On March 16th many contemporary Gnostic churches commemorate the Martyrdom of the Holy Cathars at Montségur by 10,000 troops at the end of the Albigensian Crusade a 20-year military campaign initiated by the Catholic Church to eliminate Catharism in Languedoc. In March 1244, the Cathars finally surrendered and approximately 220 were burned en masse in a bonfire at the foot of the pog when they refused to renounce their faith. Some 25 actually took the ultimate Cathar vow of consolamentum perfecti in the two weeks before the final surrender.
Catharism was a name given to a Christian religious movement with mitigated dualistic and gnostic elements that appeared in the Languedoc region of France and other parts of Europe in the 11th century and flourished in the 12th and 13th centuries. The Cathars, who frequently self-identified themselves as Bons Hommes or “Good Christians” were largely a grass-roots expression of piety who were acknowledged even by their Catholic neighbors as living lives of extreme devotion to the essence of Christian principals and, at the peak of their movement, were a formidable counter-religious movement to the Catholic Church which would ultimately bring about their persecution by Pope Innocent III and regional French royals.
In honor of the memory of the Holy Cathar Martyrs, below are some of my favorite pieces of Cathar scripture and verse which may be read or recited on one should so choose:
“Whereas we are taught by God`s Holy Word as well as by the Holy Apostles and the preaching of our spiritual brothers to reject all fleshly desire and all uncleanness and to do the will of God by doing good we, unworthy servants that we are, not only do not do the will of God as we should, but more often give way to desires of the flesh and the cares of the world, to such an extent that we wound our spirits.”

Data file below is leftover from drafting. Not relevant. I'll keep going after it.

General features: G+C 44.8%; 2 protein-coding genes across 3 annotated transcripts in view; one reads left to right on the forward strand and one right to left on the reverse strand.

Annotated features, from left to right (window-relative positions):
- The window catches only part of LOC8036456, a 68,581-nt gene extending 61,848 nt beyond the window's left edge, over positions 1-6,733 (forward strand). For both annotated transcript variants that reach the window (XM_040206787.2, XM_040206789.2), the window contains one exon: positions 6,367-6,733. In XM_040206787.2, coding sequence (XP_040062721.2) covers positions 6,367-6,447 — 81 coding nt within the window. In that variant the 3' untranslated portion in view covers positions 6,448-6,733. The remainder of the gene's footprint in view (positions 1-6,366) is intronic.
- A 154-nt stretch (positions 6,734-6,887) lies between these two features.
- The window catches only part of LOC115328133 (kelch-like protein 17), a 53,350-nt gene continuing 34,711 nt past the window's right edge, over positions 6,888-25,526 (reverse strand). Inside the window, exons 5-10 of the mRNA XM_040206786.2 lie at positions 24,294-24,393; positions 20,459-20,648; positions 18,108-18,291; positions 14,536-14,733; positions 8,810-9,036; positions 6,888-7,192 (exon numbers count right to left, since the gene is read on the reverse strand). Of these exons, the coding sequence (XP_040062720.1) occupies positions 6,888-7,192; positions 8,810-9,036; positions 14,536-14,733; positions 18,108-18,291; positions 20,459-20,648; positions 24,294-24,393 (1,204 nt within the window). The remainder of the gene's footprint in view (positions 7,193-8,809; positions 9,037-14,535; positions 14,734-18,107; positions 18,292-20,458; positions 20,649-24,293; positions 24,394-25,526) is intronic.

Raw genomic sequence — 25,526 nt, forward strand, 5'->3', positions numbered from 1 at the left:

– Apareilementum from the Lyon Ritual
“For the Lord is called omnipotent, as our opponents avow, and He can do whatsoever pleases Him; nor can anyone resist Him,” or say, “Why dost Thou so?” As Ecclesiastes says: For He will do all that pleaseth Him and His word is full of power; neither can any man say to Him: ‘Why dost Thou so?’ ” And David says, “But our God in heaven; He hath done all things whatsoever He would,” And in the Apocalypse is written: “Saith the Lord God, who is and who was, and who is to come, the Almighty.” And again, “Great and wonderful are Thy works, O Lord God Almighty! Just and true are Thy ways, O King of Ages! Who shall not fear Thee, O Lord, and magnify Thy name? For Thou only art holy.”
- On the Omnipotence of God, The Book of Two Principals
“Thereafter I heard a voice there and the song which I heard in the six heavens rose up and was heard in the seventh heaven. And all glorified Him whose glory I could not behold. And the song of all six heavens was not only heard but seen. And the angel said to me, ‘He is the One Living Eternal, living in the highest eternity and resting among the holy ones; we cannot endure to name or see Him who is praised by the Holy Spirit in the mouths of the holy [and] righteous.”
- Vision of Isaiah 5:1
“[If] you wish to receive this power you must keep all the commandments of Christ and the New Testament according to your ability. And know that He has commanded that man shall not commit adultery or murder or lie, that he must not swear any oath, that he shall not seize or rob, nor do to others what he would not have done to himself, that man must forgive whoever wrongs him and love his enemies, pray for his detractors and accusers and bless them; and if anyone strike him on one cheek, turn to him the other also, and if anyone takes away his cloak, to leave him his coat also; and that he should neither judge nor condemn, and many other commandments which the Lord made for His Church.”
- Traditio, the rite of the transmission of prayer.
“Holy Father, Rightful King of faithful souls, who never erred, who never lied, follower of the rightful course, who never doubted lest we should accept death in the realm of the wrong god; as we do not belong to this realm and this realm is not ours – teach us Your gnosis and to love what You love.”
- A traditional Cathar prayer from the 13th Century
May the memory of the Good Christians never perish and the light of gnosis never fail. In particular, I also wish to commemorate St. Esclarmonde de Foix, a Cathar parfait who is credited with opening a number of hospitals, schools and Cathar convents in a time before the Catholic Church had done so, who single-handedly refuted the attempts of conversion by Dominic de Guzeman and when pursued by those who would attempt to kill her ascended into the sky in the shape of a dove far from her captors.